May 24, 2013
Sweden performs world-first mother-to-daughter uterus transplant
Medical teams in Sweden performed the first-ever uterus transplant between a mother and her daughter last weekend, the University of Goteborg announced today.
In the operations, two young women were operated on, being given the wombs of their mothers.
“One of the women had had her womb taken out after cancer was found in her uterus. The other woman was born without a uterus. Both are aged 30,” the University said in a statement.
“More than ten surgeons participated in the operation, which were carried out without complication. The women received the wombs and apart from feeling tired after the operations, were fine,” said Mats Brannstrom, professor of Gynecology from the university said.
The university said it estimated that between 2,000 and 3,000 women of child-bearing age in Sweden alone were unable to bear children due the lack of a uterus.
The medical team said the quality of the uterus was controlled by the ovaries and the hormones feeding into it, and in theory a transplanted, post-menopausal uterus could carry a baby.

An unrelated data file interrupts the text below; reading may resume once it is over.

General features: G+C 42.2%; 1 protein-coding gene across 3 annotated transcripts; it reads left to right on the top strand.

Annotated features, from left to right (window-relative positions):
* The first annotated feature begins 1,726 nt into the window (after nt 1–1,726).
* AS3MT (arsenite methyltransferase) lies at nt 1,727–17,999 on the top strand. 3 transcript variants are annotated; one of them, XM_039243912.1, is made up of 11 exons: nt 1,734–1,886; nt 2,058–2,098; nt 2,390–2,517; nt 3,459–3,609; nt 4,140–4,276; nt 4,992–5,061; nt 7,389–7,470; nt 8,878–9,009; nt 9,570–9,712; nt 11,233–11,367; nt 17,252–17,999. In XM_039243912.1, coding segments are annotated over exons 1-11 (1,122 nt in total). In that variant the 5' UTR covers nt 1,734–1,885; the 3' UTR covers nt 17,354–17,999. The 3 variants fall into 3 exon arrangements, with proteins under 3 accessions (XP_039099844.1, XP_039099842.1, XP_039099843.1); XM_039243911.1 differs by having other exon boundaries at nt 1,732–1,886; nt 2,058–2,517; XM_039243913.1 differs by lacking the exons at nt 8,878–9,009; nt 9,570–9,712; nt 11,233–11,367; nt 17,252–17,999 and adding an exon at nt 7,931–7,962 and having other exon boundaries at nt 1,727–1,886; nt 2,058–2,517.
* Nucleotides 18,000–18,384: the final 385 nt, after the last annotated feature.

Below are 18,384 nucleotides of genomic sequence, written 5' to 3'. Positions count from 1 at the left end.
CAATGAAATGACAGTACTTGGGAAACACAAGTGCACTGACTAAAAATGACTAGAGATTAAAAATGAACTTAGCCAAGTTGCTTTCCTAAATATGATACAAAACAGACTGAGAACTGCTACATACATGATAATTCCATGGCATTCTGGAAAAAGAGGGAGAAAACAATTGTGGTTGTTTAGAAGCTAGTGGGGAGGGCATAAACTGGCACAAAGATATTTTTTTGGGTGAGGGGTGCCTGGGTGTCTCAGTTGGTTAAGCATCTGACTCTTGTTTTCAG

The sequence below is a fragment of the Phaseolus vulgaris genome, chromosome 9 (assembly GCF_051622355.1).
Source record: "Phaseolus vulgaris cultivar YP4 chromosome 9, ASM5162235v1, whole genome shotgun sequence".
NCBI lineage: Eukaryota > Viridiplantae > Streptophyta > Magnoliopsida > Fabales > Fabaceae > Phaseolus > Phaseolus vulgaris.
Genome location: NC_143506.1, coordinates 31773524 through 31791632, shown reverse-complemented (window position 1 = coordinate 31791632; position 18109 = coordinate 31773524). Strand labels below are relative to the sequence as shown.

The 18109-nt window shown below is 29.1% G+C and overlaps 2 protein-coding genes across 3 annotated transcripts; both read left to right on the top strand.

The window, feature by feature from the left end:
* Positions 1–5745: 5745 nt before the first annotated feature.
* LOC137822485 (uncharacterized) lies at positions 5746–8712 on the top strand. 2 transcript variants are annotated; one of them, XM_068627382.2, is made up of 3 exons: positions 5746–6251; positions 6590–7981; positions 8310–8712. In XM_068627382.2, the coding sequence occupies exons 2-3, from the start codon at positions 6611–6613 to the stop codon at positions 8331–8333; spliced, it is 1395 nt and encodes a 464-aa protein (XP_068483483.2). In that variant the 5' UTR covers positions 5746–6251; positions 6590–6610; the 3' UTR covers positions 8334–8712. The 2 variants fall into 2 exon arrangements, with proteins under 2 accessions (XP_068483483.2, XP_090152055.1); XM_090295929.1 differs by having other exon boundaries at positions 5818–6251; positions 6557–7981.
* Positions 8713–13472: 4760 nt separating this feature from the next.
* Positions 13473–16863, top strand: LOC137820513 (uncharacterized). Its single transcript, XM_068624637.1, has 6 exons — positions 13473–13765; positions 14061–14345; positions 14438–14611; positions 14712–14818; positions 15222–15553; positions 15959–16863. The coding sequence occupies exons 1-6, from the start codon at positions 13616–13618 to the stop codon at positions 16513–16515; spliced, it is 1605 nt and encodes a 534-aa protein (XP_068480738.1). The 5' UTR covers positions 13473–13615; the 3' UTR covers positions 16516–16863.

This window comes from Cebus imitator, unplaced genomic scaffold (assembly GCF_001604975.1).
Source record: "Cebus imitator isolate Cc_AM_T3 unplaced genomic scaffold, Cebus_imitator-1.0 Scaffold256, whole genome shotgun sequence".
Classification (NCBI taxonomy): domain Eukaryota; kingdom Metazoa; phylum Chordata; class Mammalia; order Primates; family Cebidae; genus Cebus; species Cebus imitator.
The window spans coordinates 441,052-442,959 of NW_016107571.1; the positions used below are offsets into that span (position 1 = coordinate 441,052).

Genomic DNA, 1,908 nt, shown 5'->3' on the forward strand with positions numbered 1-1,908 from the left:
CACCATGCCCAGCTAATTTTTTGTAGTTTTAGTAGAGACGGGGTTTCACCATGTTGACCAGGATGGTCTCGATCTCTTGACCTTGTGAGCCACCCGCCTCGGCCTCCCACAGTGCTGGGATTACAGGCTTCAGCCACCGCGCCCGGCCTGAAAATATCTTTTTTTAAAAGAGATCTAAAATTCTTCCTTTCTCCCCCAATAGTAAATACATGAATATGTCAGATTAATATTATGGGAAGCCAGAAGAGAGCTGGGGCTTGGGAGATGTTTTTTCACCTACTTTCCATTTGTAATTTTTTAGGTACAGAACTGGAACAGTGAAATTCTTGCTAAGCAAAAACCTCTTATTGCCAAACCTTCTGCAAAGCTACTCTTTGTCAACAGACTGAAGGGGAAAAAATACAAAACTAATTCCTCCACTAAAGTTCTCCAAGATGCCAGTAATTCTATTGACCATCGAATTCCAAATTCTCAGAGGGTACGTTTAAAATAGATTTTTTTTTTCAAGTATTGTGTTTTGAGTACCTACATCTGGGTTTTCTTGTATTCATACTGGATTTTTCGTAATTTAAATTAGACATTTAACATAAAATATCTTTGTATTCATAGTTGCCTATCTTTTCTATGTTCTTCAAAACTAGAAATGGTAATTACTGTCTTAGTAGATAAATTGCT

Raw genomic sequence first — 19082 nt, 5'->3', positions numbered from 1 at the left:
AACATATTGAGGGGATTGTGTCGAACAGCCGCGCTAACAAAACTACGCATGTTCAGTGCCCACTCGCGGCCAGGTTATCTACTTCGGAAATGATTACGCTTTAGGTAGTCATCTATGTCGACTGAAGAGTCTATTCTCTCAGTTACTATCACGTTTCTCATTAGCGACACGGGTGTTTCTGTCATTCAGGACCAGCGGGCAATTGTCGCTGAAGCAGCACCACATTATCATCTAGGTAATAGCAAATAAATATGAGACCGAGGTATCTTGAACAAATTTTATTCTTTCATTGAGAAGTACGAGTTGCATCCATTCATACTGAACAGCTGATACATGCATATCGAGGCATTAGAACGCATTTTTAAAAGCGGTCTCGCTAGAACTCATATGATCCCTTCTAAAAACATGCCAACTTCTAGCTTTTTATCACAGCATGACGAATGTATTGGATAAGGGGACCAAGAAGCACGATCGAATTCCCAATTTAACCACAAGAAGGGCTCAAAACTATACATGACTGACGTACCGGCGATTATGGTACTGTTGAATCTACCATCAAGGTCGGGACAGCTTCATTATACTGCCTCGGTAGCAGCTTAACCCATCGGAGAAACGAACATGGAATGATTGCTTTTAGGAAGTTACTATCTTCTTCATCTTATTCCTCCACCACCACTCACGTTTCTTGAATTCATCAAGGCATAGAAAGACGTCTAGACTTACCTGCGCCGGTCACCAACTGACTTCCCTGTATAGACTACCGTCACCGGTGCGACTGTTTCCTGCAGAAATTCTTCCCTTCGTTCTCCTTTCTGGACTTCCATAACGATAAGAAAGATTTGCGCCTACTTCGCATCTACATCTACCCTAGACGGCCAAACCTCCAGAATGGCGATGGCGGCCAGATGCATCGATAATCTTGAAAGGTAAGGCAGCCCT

One of the two recipients, identified only by the name Anna, said she realised some may criticise the operation on ethical grounds, but that for her it simply meant restoring a bodily function, of which she had been deprived by cancer.
"It feels huge to be able to experience this," she said in comments posted on the website of the Sahlgrenska hospital where the operations were carried out without any complications.
She said there were still no guarantees she and her boyfriend would be able to conceive. "We have received a wonderful opportunity, and if it works out it is a lovely bonus."